With personal investment planning, as with statistics, the knowledge is in the details. Words can be just as important as numbers.
While market technology, products and services are continually evolving and changing, much of the language of finance and investment has remained constant – especially in the equity, or stock, market.
The following glossary contains some of the most familiar terms that you will encounter when buying, selling and reading about stocks.
Blue Chips: Blue- chip stocks and the well-established companies they reprsent generally have long and unbroken records of earnings, industry leadership, growth prospects, dividend payments and a solid reputation. Blue chips typically are relatively highpriced and yield low quarterly dividends.
Bulls and Bears: These terms describe people with opposing views of potential stock-market trends. Bulls believe stock prices will rise and, acting on their optimistic projections, will buy rather than sell. On the other hand, bears believe the market will decline and are more inclined to sell. Likewise, in bull or bear markets, prices are rising or falling, respectively.
Common Stock: Units of ownership of a public corporation. Owners of common stock typically are entitled to vote for corporate directors and on other important corporate matters. In addition, they are entitled to receive dividends on their stock when, if, dividends are declared. Most stocks traded in this country are common stocks.
Dividend: Payment declared by a corporation’s board of directors and usually made on a quarterly basis to the company’s stockholders in the form of cash, additional shares of stock, or other corporate assets. On common shares, the dividend varies with the assets of the company and may be omitted if business is poor or if the directors decide to retain earnings to invest in plant, equipment or other expenditures.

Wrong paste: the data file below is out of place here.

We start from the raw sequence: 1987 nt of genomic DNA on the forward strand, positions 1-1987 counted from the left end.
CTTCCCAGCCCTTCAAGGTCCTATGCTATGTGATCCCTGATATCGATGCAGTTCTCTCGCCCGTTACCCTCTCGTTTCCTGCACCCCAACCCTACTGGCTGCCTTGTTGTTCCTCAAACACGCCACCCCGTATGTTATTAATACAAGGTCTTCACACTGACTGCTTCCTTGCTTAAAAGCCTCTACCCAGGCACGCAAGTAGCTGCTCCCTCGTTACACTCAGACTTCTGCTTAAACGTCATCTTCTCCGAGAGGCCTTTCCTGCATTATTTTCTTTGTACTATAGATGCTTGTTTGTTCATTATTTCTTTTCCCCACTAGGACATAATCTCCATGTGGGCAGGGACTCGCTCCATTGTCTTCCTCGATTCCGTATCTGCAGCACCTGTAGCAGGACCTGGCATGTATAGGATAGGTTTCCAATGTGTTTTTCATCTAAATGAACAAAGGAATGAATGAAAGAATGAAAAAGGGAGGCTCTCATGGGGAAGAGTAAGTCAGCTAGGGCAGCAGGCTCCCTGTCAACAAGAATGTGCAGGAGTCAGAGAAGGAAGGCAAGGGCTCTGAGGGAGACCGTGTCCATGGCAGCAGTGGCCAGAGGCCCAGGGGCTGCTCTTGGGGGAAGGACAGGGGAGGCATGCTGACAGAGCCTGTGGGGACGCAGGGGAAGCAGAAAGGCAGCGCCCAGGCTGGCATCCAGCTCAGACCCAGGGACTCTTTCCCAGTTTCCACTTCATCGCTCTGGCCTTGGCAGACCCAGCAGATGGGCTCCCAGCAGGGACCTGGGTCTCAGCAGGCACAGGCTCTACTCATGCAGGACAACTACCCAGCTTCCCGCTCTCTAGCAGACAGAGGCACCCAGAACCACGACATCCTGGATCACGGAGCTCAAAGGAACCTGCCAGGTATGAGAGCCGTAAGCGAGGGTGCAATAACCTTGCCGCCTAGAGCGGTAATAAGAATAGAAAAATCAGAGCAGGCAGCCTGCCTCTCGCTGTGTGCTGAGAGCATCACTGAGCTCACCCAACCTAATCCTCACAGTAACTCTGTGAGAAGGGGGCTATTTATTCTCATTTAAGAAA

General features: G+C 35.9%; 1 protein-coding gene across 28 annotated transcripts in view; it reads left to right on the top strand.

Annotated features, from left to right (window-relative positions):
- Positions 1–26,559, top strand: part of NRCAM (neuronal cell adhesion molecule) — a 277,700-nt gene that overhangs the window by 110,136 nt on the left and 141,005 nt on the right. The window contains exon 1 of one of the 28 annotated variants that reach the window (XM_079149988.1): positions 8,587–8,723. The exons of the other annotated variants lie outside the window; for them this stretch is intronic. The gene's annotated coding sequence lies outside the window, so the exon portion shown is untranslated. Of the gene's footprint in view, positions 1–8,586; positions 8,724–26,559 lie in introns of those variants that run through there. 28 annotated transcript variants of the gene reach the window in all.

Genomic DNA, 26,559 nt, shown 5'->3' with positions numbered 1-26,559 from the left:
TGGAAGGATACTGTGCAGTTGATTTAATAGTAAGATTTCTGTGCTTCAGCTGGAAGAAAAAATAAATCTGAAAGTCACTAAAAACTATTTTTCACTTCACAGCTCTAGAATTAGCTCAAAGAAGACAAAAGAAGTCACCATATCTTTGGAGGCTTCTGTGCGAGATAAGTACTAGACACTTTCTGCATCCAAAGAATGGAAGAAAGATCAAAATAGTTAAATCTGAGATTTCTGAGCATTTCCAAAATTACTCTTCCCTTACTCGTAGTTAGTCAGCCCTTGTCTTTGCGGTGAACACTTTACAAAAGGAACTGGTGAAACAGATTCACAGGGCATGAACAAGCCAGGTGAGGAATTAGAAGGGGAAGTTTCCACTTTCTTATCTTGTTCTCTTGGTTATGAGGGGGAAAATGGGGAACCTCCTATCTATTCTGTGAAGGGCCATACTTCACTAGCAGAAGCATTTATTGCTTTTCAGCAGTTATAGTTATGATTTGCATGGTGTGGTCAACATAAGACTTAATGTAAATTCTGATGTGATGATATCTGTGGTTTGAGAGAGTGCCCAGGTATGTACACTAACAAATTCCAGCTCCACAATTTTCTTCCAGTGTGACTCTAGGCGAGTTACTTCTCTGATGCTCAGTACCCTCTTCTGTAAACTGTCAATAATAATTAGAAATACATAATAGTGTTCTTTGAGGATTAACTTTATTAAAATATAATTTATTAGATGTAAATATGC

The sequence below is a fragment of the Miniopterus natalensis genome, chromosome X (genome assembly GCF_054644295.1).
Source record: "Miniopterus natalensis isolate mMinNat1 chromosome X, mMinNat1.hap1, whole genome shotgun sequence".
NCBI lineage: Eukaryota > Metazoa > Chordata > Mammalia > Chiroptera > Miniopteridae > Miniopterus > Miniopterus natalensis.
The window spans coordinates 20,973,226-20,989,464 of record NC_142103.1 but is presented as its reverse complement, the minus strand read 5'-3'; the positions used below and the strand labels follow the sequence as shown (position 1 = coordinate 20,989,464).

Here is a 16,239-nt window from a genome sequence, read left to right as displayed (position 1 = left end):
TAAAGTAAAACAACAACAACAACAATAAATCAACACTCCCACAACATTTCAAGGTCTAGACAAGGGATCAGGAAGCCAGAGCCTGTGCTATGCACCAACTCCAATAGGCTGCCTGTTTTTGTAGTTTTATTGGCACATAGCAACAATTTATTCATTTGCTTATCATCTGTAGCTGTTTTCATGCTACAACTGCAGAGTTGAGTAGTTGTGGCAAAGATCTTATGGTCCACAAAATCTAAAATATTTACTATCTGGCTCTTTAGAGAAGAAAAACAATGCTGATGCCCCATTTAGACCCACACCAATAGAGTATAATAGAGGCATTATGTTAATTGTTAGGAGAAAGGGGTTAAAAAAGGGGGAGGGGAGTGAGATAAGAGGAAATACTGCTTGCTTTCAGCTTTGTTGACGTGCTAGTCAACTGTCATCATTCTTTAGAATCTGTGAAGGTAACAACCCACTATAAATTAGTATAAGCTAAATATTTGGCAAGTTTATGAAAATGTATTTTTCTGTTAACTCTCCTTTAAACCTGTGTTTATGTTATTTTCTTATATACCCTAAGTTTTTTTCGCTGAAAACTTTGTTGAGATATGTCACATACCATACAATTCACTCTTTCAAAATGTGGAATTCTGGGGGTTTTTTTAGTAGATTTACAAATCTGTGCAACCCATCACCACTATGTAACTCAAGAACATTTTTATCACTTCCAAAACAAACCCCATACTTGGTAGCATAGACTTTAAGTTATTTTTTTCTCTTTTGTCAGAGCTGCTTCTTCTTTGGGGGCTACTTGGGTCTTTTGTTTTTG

P/E Ratio: The price/earnings ratio represents the relationship between the price at which a stock is selling and the company’s earnings per share. When a stock sells below its historical P/E range, it’s probably undervalued if the issuing company’s prospects are favorable. In general, a high P/E ratio indicates that investors expect future earnings to exceed present earnings, and vice versa.
Preferred Stock: Securities that carry a specified dividend rate. Their holders’ claims on a corporation’s dividends and assets in the case of liquidation must be paid before common stockholders’ claims.
Yield: The dividend paid by a company, expressed as a percentage of the current stock price. For example, stock that sells for $40 and pays an annual dividend of $2 per share has a yield of five percent.
These are only a handful of the many terms used in the day-to-day buying and selling equities. More of these terms will be discussed in the next column. If you have questions about these concepts or would like more information about them, your financial advisor will be happy to assist you.
This article was written by Wells Fargo Advisors and provided courtesy of Todd Alexander, The Alexander Financial Group, in Mc- Connellsburg.
Investment products and services are offered through Wells Fargo Advisors Financial Network LLC (WFAFFN), and Member SIPC. The Alexander Financial Group is a separate entity from WFAFN.